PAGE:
BRATTLEBORO—The National Alliance on Mental Illness of Vermont, a grassroots mental health organization dedicated to improving the lives of Vermont individuals and families affected by mental illness, begins the new year by educating and offering support to those with family members who live with mental illness.
According to a news release, this “life changing” program is offered yearly in several counties across Vermont. In addition to helping with the everyday challenges that might be expected by the friends and family of those living with mental illness, the classes provide up-to-date research surrounding mental illness.
In Vermont, approximately 23,000 adults and 6,000 children and teenagers face serious mental illness, according to data from recent years. Many family members and friends want what is best for their loved ones living with a mental health condition, but often do not know where to start or how to help.
Most people living with a mental health condition can lead fulfilling, productive lives, but NAMI-Vermont says that its “Family-to-Family” program can help increase understanding and knowledge of family members and friends in order to enhance those bonding relationships.
There are more than 300,000 family member graduates of the Family-to-Family program nationwide. This program aims to educate families about a variety of mental health diagnoses such as schizophrenia, major depression, bipolar disorder (manic depression), panic disorder, obsessive-compulsive disorder, borderline personality disorder, and co-occurring mental health and addiction conditions.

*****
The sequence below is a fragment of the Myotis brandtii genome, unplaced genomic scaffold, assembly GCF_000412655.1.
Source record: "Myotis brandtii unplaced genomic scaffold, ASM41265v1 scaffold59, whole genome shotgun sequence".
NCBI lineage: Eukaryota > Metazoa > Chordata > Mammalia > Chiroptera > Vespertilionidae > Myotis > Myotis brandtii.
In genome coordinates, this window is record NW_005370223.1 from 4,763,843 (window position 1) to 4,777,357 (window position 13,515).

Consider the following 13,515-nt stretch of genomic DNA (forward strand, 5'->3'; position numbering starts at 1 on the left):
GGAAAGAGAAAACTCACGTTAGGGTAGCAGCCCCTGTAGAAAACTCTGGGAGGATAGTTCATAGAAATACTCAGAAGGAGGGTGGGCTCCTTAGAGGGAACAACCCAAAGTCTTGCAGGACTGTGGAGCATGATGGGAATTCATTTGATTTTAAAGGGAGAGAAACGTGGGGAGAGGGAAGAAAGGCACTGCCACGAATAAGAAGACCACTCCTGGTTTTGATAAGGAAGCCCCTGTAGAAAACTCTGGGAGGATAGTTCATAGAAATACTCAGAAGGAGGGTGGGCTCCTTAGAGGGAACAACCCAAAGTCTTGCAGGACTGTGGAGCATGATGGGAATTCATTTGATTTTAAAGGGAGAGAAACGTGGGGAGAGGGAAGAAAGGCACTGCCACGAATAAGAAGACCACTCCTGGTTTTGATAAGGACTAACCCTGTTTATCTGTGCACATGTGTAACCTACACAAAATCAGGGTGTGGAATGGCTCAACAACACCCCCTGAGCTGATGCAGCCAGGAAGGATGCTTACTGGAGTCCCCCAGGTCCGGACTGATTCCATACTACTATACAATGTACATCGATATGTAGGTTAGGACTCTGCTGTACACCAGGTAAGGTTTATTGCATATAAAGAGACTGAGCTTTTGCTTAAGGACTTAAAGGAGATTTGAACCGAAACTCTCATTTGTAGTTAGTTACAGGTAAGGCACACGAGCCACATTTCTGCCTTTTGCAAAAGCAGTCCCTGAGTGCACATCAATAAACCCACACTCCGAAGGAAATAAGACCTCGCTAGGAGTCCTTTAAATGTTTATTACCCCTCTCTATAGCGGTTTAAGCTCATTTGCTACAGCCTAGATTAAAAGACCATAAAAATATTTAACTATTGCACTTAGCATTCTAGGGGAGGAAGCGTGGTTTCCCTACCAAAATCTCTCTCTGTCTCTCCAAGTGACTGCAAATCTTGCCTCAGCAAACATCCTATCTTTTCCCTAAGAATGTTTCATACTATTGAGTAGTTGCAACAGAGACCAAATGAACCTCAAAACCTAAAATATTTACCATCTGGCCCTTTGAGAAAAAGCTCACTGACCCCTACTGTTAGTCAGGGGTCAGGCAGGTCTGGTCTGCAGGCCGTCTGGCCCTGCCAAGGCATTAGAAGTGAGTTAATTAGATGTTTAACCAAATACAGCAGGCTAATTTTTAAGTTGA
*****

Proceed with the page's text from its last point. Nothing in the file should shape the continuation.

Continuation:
The class offers up-to-date information about wellness and recovery, treatment, medications and their side-effects, mindfulness and whole health modalities, and other psychosocial options. Not only are participants taught how to empathize and understand the person living with mental illness, but they also will learn how to address their own needs, coping with worry, stress, and emotional overload.
This unique and helpful class is 12 weeks long, occurring once weekly, free of charge, and begins March 7 in Brattleboro. Family-to-Family is registered on SAMHSA’s list of evidence-based programs. Registration for the class is required and can be found on the namivt.org webpage. The course is offered in part by a grant from the Vermont Department of Mental Health.